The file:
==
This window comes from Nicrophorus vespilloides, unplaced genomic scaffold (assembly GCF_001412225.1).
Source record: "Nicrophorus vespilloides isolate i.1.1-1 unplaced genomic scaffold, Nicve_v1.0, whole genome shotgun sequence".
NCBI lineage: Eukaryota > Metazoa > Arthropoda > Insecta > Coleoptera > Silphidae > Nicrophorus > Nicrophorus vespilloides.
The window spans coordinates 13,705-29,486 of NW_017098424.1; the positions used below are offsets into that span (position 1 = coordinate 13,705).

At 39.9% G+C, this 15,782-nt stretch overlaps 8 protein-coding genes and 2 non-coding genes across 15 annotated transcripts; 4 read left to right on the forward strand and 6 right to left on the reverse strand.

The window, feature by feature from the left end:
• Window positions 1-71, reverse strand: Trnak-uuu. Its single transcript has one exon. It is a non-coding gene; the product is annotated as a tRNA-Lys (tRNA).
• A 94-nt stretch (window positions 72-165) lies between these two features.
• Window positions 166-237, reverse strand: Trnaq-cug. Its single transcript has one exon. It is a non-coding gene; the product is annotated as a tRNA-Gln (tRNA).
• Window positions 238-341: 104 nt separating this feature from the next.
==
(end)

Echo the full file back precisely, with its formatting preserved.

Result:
This window comes from Nicrophorus vespilloides, unplaced genomic scaffold (assembly GCF_001412225.1).
Source record: "Nicrophorus vespilloides isolate i.1.1-1 unplaced genomic scaffold, Nicve_v1.0, whole genome shotgun sequence".
NCBI lineage: Eukaryota > Metazoa > Arthropoda > Insecta > Coleoptera > Silphidae > Nicrophorus > Nicrophorus vespilloides.
The window spans coordinates 13,705-29,486 of NW_017098424.1; the positions used below are offsets into that span (position 1 = coordinate 13,705).

At 39.9% G+C, this 15,782-nt stretch overlaps 8 protein-coding genes and 2 non-coding genes across 15 annotated transcripts; 4 read left to right on the forward strand and 6 right to left on the reverse strand.

The window, feature by feature from the left end:
• Window positions 1-71, reverse strand: Trnak-uuu. Its single transcript has one exon. It is a non-coding gene; the product is annotated as a tRNA-Lys (tRNA).
• A 94-nt stretch (window positions 72-165) lies between these two features.
• Window positions 166-237, reverse strand: Trnaq-cug. Its single transcript has one exon. It is a non-coding gene; the product is annotated as a tRNA-Gln (tRNA).
• Window positions 238-341: 104 nt separating this feature from the next.